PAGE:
A comparison of the effects of depth rotation on visual and haptic three-dimensional object recognition.
Rebecca Lawson, University of Liverpool
A sequential matching task was used to compare how the difficulty of shape discrimination influenced the achievement of object constancy for depth rotations across haptic and visual object recognition. Stimuli were nameable, 3D plastic models of familiar objects (e.g., bed, chair) and morphs midway between these endpoint shapes (e.g., a bed-chair morph). The two objects presented on a trial were either both placed at the same orientation or were rotated by 90? relative to each other. Discrimination difficulty was increased by presenting more similarly shaped objects on mismatch trials (easy: bed then lizard; medium: bed then chair; hard: bed then bed-chair morph). For within-modal visual matching, orientation changes were most disruptive when shape discrimination was hardest. This interaction for 3D objects replicated the interaction reported in earlier studies presenting 2D pictures of the same objects (Lawson & Bülthoff, 2008). In contrast, orientation changes and discrimination difficulty had additive effects on within-modal haptic and crossmodal visual-to-haptic matching whilst crossmodal haptic-to-visual matching was orientation-invariant. These results suggest that the cause of orientation-sensitivity may differ for visual and haptic object recognition.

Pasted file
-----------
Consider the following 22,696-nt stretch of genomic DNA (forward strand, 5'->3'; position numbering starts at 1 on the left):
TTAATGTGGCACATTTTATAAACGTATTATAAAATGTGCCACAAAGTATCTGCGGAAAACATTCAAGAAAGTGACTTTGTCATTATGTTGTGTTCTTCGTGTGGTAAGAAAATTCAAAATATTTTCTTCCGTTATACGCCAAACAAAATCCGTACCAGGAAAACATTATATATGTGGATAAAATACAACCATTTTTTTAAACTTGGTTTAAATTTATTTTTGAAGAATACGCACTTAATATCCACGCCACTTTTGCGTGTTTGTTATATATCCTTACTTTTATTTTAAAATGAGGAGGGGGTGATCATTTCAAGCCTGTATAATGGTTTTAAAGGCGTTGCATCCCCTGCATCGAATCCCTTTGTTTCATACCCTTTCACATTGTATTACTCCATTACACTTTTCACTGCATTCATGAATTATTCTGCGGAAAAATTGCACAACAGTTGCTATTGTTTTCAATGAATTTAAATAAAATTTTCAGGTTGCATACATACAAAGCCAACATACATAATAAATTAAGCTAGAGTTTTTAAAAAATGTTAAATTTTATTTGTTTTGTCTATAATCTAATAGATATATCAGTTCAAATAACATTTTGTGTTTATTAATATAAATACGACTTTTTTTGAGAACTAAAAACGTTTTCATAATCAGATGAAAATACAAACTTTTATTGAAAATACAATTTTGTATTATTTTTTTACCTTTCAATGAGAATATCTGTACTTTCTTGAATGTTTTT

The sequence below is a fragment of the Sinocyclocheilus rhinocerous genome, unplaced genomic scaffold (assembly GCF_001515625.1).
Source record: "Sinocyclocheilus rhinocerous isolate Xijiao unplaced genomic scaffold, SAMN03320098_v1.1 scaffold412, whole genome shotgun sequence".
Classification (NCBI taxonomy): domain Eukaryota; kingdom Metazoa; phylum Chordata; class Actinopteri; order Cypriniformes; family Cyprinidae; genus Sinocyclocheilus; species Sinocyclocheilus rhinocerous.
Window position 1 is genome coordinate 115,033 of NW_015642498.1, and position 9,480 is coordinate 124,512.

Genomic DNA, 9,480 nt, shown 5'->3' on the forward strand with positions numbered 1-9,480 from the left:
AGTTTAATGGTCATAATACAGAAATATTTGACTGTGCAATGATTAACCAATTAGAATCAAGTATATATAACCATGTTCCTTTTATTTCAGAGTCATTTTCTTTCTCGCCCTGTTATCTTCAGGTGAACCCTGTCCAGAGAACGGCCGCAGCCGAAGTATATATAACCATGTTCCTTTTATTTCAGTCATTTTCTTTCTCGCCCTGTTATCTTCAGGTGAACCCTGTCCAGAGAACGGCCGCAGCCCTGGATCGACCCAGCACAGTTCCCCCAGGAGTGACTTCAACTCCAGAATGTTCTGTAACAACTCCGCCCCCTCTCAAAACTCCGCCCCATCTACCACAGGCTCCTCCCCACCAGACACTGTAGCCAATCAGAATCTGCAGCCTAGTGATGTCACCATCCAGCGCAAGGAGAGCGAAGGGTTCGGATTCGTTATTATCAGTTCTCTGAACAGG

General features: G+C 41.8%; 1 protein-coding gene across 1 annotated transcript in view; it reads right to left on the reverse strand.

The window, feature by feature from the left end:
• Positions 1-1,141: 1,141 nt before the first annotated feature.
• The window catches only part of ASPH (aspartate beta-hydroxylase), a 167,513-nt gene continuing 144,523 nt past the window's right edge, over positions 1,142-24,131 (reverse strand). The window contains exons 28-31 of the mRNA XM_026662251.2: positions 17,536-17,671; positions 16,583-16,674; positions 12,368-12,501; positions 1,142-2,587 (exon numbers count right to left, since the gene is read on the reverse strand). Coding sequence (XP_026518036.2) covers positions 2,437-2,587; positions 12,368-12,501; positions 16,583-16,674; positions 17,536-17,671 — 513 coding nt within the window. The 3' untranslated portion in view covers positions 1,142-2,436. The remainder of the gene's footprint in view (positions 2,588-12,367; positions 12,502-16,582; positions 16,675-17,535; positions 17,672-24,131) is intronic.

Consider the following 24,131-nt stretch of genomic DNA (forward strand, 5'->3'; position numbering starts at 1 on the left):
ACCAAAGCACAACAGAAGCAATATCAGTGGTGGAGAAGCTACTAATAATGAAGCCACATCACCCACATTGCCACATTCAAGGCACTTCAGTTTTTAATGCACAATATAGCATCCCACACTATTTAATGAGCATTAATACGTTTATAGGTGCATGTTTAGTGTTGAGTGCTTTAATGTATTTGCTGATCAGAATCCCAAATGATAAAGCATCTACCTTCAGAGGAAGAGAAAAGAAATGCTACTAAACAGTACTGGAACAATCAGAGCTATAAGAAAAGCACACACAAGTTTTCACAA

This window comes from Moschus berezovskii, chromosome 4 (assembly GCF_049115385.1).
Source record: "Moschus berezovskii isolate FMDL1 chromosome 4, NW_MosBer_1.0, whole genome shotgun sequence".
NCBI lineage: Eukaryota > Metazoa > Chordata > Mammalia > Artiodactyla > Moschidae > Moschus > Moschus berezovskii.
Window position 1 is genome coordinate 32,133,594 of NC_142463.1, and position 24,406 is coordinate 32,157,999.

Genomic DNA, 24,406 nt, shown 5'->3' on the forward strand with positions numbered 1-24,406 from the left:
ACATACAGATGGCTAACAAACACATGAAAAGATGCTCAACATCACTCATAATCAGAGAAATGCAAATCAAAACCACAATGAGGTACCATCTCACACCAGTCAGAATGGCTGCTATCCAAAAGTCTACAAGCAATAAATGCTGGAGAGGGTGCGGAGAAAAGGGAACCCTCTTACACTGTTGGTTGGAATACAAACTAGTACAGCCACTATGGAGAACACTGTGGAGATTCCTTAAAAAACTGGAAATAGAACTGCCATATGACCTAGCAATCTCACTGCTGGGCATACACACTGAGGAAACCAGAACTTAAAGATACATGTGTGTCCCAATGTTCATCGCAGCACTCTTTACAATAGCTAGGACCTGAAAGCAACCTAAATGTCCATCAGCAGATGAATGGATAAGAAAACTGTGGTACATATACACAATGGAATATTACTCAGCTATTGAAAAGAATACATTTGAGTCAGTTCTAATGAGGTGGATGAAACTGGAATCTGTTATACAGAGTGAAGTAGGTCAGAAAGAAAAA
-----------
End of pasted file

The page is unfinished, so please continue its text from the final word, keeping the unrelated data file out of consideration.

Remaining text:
Journal of Experimental Psychology: Human Perception and Performance, (2009), 35, 911-930.